The Great Barrier Reef is a spectacular natural wonder on Australia’s northeast coast. It has the world’s most extensive collection of coral reefs, with 400 different kinds of coral, 1,500 wide varieties of fishes, and 4,000 different kinds of molluscs. Because of its diversity and distinctiveness, the reef is vital to tourism and the Australian economy, attracting at least 1.6 million tourists each year. It is also of significant scientific relevance since it is the shelter of endangered animals such as the dugong and the big green turtle. Today through this article, we will understand why the UN panel recommended Australia’s Great Barrier Reef to be listed on the “in danger” list of the world heritage site, citing climate change and rising temperatures as severe risks to the world’s most extensive coral reef ecosystem.
Corals require warm water to grow and survive, but they are susceptible to temperature and can be killed by an increase of 2o-3o Fahrenheit over the usual. Regular bleaching occurrences are threatening its existence, making it increasingly easy for the great barrier reef to be listed on the “in danger” list.
But what exactly is bleaching, and how does it influence coral reef survival?
Coral is made up of a variety of tiny invertebrates. To create vivid structures, these small creatures create a solid exterior skeleton. A healthy coral has a symbiosis interaction with algae. Algae perform photosynthesis to convert sunlight into carbohydrates offering food and oxygen to the coral while the coral protects and nourishes the algae.
As ocean temperature increases owing to global warming, algae start creating compounds that are poisonous to coral, which causes the algae to be expelled. This process is termed bleaching because the coral becomes white.
The bleaching of coral reefs
Warming oceans caused by anthropogenic greenhouse emissions resulted in six mass bleaching outbreaks throughout the reef in 1998, 2002, 2016, 2017, 2020, and 2022.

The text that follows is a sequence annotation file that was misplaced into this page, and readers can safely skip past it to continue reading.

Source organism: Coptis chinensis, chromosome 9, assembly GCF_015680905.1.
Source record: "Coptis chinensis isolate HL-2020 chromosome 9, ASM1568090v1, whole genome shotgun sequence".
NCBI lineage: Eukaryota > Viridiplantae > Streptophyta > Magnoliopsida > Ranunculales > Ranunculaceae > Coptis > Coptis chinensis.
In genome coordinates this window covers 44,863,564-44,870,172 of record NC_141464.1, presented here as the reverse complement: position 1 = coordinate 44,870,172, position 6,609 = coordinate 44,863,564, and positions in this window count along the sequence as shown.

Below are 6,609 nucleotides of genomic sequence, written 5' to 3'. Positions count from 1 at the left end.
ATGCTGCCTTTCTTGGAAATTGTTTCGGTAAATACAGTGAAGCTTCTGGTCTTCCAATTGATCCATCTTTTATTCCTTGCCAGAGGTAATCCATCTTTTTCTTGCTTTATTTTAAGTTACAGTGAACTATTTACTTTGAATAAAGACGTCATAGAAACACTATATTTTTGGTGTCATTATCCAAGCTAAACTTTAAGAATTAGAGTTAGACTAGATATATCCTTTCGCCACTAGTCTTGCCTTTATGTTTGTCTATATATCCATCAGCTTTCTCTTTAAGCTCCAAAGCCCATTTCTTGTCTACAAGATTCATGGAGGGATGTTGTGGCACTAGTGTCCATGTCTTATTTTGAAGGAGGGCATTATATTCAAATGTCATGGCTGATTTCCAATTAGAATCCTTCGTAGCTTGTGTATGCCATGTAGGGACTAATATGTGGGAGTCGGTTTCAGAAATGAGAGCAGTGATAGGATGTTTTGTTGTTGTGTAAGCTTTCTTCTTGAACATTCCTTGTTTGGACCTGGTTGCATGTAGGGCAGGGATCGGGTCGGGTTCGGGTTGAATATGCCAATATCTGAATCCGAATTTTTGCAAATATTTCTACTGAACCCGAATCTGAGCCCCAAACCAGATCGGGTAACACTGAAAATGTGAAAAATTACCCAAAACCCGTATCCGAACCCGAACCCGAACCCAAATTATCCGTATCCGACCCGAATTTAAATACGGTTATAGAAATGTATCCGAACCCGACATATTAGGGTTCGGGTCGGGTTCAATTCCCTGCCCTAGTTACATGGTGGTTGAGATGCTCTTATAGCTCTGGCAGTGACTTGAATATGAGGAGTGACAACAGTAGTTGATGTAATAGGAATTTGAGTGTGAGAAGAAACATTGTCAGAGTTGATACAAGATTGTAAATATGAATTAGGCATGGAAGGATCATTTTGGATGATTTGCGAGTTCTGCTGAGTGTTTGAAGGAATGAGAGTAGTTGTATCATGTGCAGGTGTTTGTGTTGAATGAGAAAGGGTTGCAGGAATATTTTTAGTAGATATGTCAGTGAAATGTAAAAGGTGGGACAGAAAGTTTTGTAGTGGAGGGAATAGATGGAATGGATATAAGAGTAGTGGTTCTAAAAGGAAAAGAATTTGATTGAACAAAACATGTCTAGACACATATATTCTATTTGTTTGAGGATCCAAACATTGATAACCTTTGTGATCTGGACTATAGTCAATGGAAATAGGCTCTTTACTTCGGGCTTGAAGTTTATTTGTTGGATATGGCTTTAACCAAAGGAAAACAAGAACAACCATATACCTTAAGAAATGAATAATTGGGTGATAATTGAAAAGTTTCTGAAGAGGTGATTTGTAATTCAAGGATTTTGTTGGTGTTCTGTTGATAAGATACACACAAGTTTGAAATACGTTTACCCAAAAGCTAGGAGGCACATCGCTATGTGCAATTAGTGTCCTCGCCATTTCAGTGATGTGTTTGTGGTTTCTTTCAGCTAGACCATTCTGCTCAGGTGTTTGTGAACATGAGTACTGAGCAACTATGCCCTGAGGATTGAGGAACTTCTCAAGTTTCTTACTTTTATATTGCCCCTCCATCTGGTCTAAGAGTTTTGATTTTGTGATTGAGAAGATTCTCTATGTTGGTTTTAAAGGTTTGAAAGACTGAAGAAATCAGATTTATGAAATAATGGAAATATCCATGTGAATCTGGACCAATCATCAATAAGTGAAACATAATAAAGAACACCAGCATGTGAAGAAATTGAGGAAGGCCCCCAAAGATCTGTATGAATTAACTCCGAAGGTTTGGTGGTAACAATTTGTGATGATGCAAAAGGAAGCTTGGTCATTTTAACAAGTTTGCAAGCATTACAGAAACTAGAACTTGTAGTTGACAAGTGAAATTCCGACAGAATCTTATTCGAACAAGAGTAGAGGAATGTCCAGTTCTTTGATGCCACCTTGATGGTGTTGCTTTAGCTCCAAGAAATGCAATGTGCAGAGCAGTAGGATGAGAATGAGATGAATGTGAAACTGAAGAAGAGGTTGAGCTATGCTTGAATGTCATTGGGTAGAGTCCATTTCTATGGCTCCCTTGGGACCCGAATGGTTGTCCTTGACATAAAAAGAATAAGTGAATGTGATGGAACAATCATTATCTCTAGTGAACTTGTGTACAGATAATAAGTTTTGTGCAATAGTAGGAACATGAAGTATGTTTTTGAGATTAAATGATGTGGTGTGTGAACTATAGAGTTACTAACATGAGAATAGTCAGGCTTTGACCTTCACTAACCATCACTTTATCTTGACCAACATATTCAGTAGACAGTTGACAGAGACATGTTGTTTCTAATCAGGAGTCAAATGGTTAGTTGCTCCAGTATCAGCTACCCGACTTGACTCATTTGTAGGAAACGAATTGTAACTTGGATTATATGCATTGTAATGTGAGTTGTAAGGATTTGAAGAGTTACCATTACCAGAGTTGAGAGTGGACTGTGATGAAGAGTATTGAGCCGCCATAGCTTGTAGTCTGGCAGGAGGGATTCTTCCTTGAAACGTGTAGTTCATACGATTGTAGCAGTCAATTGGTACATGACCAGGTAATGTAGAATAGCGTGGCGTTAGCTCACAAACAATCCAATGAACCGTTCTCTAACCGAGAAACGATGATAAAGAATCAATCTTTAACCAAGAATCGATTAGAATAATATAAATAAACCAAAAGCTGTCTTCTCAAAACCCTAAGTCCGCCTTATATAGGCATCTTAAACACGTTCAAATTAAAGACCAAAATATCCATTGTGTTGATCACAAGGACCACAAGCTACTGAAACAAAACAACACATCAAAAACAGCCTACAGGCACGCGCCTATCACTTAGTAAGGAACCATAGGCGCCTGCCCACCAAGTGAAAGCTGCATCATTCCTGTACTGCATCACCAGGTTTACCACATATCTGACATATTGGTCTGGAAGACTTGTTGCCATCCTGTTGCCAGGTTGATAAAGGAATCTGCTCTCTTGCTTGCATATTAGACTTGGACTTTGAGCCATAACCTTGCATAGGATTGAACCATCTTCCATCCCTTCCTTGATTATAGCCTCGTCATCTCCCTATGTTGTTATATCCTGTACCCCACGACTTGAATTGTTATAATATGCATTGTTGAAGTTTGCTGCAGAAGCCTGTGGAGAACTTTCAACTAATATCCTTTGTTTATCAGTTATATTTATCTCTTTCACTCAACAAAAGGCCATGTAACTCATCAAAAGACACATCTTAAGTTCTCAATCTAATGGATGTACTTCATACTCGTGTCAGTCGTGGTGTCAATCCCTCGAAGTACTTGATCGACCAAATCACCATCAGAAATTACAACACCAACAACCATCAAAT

According to 2018 research, approximately 1/3rd of the Great Barrier Reef had suffered significant bleaching damage. The study also showed that vast volumes of coral died relatively soon in the heated water, even before they had the opportunity to expel their algae companions. The reef’s destruction has also dramatically changed the coral species’ mix. This shows that climate warming poses considerably larger threats than experts originally anticipated.
The Great Barrier Reef Marine Park Authority reported widespread bleaching in 2022 as the first occurrence during a cooler La Niña year, impacting 91% of all coral reefs.
Source: The ARC Centre of Excellence for Coral Reef Studies released a map illustrating which regions were badly bleached and which remained intact.
According to the latest NOAA projection, extensive portions of the northern reef will likely see significant bleaching by late January, with certain places experiencing sufficient heat to induce coral mortality in the following weeks.
The Bottom Line
Australia’s attempts to protect the Great Barrier Reef from pollution and global warming are insufficient. According to scientists, provided nations upheld worldwide obligations in the Paris climate agreement limiting temperature rises to less than 2°C, Australia would still have the Great Barrier Reef in 50 years. However, the reef will be unrecognizable if global temperatures increase at their current rate.
Australia has taken extraordinary measures to safeguard the Great Barrier Reef, which the United Nations has classified as a world heritage site. Still, more was required to prevent it from being deemed “in danger” by UNESCO.
However, considering the reef’s heritage significance, Australia’s environment minister declared that the government would lobby against UNESCO’s recommendation for the Great Barrier Reef to be listed on the “in danger” list because climate change was impacting all coral reefs globally. The government has also committed to investing 1.2 billion Australian dollars in safeguarding the reef in the following years.